MIAMI GARDENS, FL – If you refer to Notre Dame’s return to relevancy in college football as the “Waking Up The Echoes”, then the alarm clock is set for Monday night at 8 P.M.
As with some of the elite football programs, the Irish measure true success by national titles instead of every day goals of victories and a post-season bowl game. Its been 24-years since that happened, an eternity for fans and alumni who aren’t used to waiting a generation for their team to top college football’s rankings.
For the first time in the BCS era, Notre Dame will have a shot to take home the school’s 12th national championship in the BCS title game against Alabama at Sun Life Stadium in Miami Gardens. The game against the defending champion
“I think it was important for our program to get back to this point where we bring everybody back in the fold, so to speak,” said Notre Dame head coach Brian Kelly on the significance of the game for all involved with the Irish program-past and present. “So I think not only winning football games but getting this program back into the conversation relative to National Championships has brought everybody closer.”
The way Notre Dame got to this point certainly helped to do so. An undefeated season came with a collection of thrills and perhaps for some a little too much drama. Six of the Irish’s 12 victories were by eight points or less-including a double-overtime victory at home over Pittsburgh in which the Panthers had a field goal try to win the game go just to the right.
Notre Dame stalked the top spot for weeks before finally taking it late in November when attrition claimed other contenders and left them the top-ranked team in the country. An eight-point victory over USC in Los Angeles clinched their championship spot and their first win-and-get-title game since the 1989 Fiesta Bowl.
“I think you get what you deserve. We had some close games this year, but to win those close games versus losing those close games, you have to have more than just luck,” said Kelly of the regular season. “You have to have a will, a determination. You have to have a confidence. And I believe that all of those things have to be built.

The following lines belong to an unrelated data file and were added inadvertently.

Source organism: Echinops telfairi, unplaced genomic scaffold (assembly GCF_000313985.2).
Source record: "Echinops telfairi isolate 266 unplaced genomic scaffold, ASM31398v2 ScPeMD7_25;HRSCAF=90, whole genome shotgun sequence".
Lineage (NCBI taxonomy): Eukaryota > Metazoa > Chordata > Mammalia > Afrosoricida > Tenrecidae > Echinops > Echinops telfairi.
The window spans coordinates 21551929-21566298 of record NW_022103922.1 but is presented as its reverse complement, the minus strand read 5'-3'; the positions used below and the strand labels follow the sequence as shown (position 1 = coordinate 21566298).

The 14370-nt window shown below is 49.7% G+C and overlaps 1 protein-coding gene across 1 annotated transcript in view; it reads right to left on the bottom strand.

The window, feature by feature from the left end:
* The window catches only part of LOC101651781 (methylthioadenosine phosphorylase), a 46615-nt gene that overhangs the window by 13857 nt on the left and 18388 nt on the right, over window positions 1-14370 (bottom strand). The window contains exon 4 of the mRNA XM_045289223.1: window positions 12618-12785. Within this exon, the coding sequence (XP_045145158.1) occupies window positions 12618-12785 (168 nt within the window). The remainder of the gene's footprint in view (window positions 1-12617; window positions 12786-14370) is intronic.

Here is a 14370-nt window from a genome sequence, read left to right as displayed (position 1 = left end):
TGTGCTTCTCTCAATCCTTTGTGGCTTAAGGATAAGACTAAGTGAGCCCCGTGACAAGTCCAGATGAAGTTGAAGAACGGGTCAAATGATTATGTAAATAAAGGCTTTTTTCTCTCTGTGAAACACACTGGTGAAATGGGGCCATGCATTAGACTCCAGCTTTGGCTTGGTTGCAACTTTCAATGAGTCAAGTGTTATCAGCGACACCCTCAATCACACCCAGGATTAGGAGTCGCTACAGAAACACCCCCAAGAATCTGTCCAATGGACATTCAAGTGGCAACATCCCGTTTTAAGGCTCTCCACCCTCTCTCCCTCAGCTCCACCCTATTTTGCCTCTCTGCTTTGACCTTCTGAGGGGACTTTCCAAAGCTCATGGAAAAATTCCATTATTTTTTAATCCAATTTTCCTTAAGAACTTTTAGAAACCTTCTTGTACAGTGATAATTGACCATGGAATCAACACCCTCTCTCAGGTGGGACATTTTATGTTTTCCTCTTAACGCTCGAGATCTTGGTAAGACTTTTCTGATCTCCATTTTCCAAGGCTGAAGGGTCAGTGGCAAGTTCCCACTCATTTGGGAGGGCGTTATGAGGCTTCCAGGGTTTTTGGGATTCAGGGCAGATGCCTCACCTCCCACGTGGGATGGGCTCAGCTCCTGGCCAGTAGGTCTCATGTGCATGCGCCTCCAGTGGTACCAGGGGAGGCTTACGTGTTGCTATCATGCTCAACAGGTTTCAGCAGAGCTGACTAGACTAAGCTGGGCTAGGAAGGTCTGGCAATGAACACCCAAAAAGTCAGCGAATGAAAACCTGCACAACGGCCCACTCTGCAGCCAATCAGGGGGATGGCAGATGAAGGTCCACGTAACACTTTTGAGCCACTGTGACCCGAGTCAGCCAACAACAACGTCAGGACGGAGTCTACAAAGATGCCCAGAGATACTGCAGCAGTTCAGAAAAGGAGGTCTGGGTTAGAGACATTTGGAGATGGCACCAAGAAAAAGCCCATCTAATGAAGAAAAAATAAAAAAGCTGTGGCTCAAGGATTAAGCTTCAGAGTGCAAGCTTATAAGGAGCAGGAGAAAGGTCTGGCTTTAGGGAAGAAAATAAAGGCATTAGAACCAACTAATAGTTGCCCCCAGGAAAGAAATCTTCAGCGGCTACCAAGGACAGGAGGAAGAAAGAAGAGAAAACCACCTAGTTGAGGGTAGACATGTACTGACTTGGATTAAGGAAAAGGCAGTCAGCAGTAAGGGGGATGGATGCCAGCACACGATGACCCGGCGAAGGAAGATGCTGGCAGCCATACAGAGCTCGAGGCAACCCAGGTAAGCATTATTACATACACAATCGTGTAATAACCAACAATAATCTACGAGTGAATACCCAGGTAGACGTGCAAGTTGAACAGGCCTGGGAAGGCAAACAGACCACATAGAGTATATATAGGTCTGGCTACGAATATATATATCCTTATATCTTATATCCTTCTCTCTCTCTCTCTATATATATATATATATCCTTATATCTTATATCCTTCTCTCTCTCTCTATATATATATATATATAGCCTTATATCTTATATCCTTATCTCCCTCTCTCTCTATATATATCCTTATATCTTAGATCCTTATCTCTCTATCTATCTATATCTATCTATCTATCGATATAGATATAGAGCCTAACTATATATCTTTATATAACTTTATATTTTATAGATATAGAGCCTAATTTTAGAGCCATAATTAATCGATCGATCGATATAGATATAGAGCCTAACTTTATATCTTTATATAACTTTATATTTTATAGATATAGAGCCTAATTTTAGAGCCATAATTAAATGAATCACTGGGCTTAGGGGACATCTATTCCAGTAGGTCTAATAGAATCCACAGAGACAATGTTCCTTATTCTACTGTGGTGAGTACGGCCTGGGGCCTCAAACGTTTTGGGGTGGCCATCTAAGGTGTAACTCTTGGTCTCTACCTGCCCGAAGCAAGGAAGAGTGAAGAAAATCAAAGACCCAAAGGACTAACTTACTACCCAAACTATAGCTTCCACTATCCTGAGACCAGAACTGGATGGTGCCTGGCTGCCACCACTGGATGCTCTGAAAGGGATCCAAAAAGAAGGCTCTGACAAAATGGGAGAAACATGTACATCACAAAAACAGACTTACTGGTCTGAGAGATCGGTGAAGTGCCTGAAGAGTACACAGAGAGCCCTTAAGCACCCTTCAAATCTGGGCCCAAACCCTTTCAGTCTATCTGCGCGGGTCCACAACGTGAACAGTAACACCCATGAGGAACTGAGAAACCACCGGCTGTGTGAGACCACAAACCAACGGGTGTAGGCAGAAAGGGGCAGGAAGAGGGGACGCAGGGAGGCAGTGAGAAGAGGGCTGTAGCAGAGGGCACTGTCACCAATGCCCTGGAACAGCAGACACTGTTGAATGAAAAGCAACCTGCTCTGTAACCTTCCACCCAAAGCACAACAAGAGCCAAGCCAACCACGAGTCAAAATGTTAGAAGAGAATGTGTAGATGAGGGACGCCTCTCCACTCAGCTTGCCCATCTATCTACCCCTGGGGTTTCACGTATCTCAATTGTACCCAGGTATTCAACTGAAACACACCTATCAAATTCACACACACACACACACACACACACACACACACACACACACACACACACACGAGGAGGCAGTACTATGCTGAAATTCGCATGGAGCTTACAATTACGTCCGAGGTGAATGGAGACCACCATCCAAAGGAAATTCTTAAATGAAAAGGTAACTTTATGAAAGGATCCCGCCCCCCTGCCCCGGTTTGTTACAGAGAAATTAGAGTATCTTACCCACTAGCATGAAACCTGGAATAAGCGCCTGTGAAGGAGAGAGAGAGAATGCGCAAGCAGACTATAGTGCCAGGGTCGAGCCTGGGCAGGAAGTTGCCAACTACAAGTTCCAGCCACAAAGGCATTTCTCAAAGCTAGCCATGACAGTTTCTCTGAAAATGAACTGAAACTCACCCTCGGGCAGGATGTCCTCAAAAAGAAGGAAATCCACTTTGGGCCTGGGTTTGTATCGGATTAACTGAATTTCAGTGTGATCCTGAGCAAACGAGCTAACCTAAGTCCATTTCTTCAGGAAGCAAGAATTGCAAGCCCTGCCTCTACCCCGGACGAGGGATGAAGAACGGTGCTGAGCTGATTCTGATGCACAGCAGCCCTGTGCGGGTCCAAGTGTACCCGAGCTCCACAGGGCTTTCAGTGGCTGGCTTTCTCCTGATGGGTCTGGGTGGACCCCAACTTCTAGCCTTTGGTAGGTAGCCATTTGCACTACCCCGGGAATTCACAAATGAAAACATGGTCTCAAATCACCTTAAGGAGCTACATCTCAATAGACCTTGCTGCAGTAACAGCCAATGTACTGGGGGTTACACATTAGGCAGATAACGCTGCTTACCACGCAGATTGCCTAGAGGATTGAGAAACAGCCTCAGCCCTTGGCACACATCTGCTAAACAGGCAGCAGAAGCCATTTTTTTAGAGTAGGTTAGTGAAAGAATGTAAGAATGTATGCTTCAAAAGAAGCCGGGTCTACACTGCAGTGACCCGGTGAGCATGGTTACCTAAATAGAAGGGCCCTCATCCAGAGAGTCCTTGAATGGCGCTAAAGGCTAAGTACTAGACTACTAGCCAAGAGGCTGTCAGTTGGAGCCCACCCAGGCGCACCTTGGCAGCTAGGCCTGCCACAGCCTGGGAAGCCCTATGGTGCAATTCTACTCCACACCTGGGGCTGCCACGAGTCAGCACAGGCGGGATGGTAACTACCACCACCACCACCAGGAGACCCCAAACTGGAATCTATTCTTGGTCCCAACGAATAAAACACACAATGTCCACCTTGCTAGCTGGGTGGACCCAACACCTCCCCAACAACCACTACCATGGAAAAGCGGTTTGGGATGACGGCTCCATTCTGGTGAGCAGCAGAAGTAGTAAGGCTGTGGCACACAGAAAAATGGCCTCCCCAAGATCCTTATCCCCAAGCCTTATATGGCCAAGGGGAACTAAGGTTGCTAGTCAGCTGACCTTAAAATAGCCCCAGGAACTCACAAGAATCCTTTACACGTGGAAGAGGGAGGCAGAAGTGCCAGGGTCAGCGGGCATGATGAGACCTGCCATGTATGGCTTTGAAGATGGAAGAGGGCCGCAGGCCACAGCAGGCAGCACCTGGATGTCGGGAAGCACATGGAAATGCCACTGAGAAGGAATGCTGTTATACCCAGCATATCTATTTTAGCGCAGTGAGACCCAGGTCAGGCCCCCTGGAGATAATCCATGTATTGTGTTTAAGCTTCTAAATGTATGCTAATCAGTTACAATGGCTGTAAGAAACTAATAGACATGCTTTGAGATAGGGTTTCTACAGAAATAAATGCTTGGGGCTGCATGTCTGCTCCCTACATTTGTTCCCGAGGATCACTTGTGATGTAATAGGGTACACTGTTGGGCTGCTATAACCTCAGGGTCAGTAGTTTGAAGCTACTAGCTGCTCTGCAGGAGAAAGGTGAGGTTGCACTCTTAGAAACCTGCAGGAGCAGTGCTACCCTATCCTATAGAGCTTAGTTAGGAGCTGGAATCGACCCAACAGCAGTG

“Every one of those words that I just used have to take place within the workings of your program.”
Manti Te’o is a major piece of the Irish machine that has brought them to the brink of a championship. Aside from his 103 tackles, 5.5 tackles for loss, 11 pass deflections and seven interceptions, Te’o body of work as a leader for the team has made him a popular figure in college football and brought him to the brink of winning the Heisman Trophy.
He returned for his senior season in hopes of leading the Irish to a national championship-a unique journey that was based on simple principles.
“It wasn’t that moment where we were like, man, we’re going to make it to the National Championship. It was just one of those moments where we said, okay, we have a chance here,” said Te’o. “Like Coach (Kelly) said, we constantly worked every day and focused on the day’s tasks and were making sure that by the end of the day we were better than the start.”
Doing so may require a little bit of old-fashioned football, according to Kelly. He believes that the game will ultimately be decided with the play on the lines as much as the people around them. Standing behind his offensive line for this title game will be redshirt freshman Everett Golson, who earned the job early in the season held onto it sans a few relief appearances by Tommy Rees.
Golson threw for 2,135 yards with eleven touchdowns compared to five interceptions in his first season in South Bend.
“Definitely high. I feel like it has to be,” said Golson of his confidence heading into the game against Alabama. “Being that I’m the leader of this team, the leader of this offense, it has to be high. So I’m definitely ready to go.”
So have a generation of fans of the Blue and Gold.